Finding Food…

(Image top: picture depicting food insecurity. Image bottom: the logo for a local grocery store found in Moss Park)

 

Finding Food…

By: Amanda P.

As my group members and I walked through this vibrant neighbourhood, we were on the hunt for food places that we were both local to the area and internationally recognized as a franchised food chain. We specifically investigated this aspect of the neighbourhood because food is one of the most basic needs that is essential to human life. We have seen in lower-income areas, that food stores can be found however these food resources are limited and are of lower quality compared to other food resources found in higher-income areas. In the case of Moss Park, as we continued through our investigation, we found that there were many convenient stores, (sometimes two were found per block) were present in the neighbourhood and only one recently open FreshCo, which is a franchised owned and operating grocery store that can be found just beside Regent Park a neighbourhood, located adjacent to the neighbourhood of Moss Park. In an article written by Morris D.C. Komakech and Suzanne F. Jackson entitled, A Study of the Role of Small Ethnic Retail Grocery Stores in Urban Renewal in a Social Housing Project, Toronto, Canada, the authors explain that, “Urban renewal that takes place over many years can create uncertainties for retailers and residents, exacerbating the gentrification process,” (Komakech & Jackson, 2016, p. 414). Therefore, because the neighbourhood of Moss Park is in the beginning stages of the gentrification process, food insecurities, are perceived to be higher amongst this population due to rising prices in not only the cost of living but in food prices as well, “ Food insecurity in a Canadian context is defined as the inability to acquire or consume on adequate diet quality or sufficient quantity of food ins socially acceptable way, or the uncertainty that one will be able to do so, (Davies & Tarasuck 1994). In low-income neighbourhoods, the fast food options are twice the amount found in one block than in higher income neighbourhoods. This phenomena also creates many health inequalities, “Over one billion people are now suffering from hunger, according to FAO (2009). The number of people living in extreme poverty 2009 is estimated to be 55 million to 90 million higher than predicted before the global economic crisis. Poor people are often hungry people,” (D’Silva, 2011, p. 34).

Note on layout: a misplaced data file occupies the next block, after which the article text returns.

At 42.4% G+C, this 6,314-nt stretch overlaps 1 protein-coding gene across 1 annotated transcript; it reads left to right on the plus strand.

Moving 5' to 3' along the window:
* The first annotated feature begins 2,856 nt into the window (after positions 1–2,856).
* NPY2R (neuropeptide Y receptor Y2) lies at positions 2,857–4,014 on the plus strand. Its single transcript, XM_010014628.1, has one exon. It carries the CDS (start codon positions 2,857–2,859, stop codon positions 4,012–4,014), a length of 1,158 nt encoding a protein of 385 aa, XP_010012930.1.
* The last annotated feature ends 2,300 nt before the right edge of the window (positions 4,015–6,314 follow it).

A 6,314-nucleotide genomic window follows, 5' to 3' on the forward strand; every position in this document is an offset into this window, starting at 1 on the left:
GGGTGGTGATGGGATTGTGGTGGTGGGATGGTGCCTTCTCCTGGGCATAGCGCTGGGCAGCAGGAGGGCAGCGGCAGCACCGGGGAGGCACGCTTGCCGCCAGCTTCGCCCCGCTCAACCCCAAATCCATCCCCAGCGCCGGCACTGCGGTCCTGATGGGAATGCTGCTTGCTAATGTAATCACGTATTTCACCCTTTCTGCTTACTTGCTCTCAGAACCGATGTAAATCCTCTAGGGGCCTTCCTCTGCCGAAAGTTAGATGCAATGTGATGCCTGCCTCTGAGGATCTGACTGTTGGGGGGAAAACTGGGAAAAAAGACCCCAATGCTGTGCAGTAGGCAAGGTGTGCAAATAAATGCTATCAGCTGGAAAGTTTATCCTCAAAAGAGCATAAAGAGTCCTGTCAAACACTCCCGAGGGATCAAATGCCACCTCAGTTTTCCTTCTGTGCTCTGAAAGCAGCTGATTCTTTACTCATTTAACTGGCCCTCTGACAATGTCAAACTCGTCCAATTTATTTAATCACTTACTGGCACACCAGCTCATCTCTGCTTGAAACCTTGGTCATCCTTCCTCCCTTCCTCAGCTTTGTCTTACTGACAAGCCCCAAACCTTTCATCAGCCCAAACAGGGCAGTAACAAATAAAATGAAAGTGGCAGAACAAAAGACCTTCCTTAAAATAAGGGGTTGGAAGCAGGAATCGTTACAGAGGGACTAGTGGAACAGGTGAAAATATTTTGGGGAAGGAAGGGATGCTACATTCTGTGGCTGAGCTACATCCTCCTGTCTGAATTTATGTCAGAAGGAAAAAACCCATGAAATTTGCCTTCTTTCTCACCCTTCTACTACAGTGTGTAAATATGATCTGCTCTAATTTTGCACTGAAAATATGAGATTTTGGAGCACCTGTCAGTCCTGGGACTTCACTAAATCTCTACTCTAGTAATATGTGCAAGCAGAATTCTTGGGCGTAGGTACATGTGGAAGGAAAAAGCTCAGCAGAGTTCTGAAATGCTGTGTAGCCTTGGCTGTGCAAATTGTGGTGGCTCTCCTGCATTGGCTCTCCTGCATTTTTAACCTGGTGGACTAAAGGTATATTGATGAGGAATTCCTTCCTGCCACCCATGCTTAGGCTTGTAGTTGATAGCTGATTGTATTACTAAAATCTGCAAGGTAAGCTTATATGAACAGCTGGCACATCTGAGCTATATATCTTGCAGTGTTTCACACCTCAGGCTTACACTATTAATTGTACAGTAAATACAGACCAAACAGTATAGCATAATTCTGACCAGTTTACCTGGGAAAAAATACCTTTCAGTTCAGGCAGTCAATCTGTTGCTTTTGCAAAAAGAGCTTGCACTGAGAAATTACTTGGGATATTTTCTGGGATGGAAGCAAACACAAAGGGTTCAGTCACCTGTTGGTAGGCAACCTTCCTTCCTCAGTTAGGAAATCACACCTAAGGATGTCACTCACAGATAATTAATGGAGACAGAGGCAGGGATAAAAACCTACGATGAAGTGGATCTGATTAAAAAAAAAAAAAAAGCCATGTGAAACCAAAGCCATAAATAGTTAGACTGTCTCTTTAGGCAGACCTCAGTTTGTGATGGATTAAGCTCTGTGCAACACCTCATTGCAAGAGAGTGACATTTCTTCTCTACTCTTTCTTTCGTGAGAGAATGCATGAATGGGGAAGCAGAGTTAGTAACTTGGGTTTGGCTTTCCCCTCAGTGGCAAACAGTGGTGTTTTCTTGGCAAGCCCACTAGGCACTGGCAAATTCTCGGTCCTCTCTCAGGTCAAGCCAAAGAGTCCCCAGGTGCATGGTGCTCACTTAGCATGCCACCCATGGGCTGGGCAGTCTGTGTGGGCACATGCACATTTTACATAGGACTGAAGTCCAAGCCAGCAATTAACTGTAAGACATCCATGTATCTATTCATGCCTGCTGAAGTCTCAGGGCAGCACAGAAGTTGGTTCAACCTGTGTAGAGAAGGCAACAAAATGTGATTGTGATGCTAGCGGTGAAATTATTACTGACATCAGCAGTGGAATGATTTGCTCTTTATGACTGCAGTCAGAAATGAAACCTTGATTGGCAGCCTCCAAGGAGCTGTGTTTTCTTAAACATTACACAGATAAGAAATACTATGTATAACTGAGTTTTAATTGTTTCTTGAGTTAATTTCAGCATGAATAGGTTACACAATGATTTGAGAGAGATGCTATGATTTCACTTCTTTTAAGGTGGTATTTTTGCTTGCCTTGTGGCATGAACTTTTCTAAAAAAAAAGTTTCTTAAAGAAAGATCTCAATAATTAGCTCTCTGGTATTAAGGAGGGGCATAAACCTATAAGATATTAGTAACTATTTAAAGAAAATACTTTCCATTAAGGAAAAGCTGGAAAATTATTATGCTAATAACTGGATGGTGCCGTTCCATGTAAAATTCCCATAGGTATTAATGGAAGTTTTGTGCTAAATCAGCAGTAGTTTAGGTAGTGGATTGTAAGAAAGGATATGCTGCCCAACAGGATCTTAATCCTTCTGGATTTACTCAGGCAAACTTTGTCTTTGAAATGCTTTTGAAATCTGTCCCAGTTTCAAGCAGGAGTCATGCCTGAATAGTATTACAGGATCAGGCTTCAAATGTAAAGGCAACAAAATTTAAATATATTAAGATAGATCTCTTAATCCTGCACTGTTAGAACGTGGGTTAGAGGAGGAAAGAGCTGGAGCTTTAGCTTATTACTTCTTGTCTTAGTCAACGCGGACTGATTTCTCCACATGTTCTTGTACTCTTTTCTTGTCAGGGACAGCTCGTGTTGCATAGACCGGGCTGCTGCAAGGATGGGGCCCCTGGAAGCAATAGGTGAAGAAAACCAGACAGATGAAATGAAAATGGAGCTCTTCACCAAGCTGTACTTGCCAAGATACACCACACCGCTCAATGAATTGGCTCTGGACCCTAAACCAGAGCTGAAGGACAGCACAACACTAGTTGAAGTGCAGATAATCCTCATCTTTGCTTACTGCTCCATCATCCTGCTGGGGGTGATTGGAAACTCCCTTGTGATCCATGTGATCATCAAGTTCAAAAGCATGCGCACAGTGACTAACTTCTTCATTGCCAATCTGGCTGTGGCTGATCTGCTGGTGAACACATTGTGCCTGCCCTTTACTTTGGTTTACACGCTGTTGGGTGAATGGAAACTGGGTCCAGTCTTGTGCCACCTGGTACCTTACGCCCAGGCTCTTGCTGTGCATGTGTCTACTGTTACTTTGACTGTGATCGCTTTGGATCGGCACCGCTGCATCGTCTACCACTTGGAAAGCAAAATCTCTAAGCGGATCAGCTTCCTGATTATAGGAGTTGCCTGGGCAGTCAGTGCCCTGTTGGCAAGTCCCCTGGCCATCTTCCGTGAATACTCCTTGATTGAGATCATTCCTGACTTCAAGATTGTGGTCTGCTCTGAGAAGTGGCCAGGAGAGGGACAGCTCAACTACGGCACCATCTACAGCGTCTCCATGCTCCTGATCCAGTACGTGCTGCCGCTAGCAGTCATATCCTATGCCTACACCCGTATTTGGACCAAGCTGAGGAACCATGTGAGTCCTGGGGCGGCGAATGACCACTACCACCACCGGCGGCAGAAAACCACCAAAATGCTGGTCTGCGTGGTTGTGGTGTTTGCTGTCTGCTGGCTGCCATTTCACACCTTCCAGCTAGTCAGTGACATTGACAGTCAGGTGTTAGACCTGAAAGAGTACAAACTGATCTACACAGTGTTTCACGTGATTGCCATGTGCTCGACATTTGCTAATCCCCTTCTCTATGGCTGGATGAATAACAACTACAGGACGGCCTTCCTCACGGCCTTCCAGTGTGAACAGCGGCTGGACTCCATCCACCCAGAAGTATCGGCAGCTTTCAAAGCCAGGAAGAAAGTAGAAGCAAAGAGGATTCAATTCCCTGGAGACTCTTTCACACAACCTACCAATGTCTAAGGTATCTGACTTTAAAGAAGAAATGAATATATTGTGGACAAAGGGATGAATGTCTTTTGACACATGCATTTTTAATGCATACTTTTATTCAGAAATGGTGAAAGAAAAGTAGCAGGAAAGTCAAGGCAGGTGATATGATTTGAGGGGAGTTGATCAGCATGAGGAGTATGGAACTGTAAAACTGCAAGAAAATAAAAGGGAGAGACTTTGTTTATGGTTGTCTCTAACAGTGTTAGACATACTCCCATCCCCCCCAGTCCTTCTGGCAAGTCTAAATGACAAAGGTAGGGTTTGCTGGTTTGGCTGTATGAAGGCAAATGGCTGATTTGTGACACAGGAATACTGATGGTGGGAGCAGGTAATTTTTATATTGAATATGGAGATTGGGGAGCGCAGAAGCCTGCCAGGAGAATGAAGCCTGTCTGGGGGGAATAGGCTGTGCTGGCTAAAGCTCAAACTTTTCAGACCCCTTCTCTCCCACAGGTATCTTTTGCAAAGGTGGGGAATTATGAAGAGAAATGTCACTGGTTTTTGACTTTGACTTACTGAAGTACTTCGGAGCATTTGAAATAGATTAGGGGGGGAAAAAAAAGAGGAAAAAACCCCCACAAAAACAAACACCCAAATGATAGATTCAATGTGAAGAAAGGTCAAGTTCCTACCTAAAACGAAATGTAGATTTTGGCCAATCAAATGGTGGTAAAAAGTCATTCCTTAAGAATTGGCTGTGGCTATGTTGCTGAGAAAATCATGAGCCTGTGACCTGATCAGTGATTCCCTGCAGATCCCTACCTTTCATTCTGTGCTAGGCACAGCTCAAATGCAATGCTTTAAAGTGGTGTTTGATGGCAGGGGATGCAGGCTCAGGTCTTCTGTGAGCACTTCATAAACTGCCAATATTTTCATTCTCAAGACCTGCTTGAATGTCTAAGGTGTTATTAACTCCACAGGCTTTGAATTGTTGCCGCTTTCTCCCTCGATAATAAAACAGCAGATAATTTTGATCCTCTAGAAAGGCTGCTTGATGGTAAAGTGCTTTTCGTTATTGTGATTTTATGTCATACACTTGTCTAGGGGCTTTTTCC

Due to accessibility of these readily available food options, most of these establishments provide meal deals to the consumer centred on the premise that they are getting more food for the little money that they have to spend. These “affordable” food options are displayed in bright colours and font display outside of the store, in mailbox flyers and newspaper deals. The same situation occurs in local grocery stores, as these stores are considered low-end and do not always have the freshest ingredients to make a healthy meal. On average, an individual and/or family that lives on Ontario Works receives a monthly income of around $606.00 (Food Banks Canada, 2010). After their rent and utilities are paid, there is only a small amount leftover for groceries, transportation and personal care items. Due to the limitations of this budget, many people who live on this budget have to omit buying food items that are beneficial to their dietary needs. How are people that live in these neighbourhoods supposed to maintain a healthy diet when most options that surround them are unhealthy? What options can be put in place to address these concerns? Proper accessibility to a variety of food options can help people sustain a health diet, we believe that more community gardens should become available to these neighbourhoods as the results of a fresh vegetable and fruit yield is more bountiful and nourishing than those fruits and vegetable that can be found at the local grocery store. The community gardens should also consist of a centre that offers a wide range of donating seedling packets and also cooking classes for people to learn how to cook and preserve their crop yield. In creating these centres, it allows people to learn how to grow their own food and also brings the community of Moss Park together to help create healthy eating habits and practices.

References:

Davis B. & Tarasuck V. (1994). Hunger in Canada. Agriculture and Human Values 11 (4): 50-57. In Health Canada. Household food insecurity in Canada: Overview. Retrieved March 2016 from: http://www.hc-sc.gc.ca/fn-an/surveill/nutrition/commun/insecurit/index-eng.php#ft-np2

D’Silva, J.D. (2011). Global Food insecurity: rethinking agricultural and rural development paradigm and policy: Policies for Sustainable Argricultural Production and Consumption. p.34-52.

Food Banks Canada. (2010) Hungercount. Toronto: Food Banks Canada.

Komakech, M.D.C & Jackson, S.F. J. (2016). Urban Health, A study of the role of small ethnic retial grocery stores in Urban Renewal in a social housing project, Toronto, Canada. 93:414.

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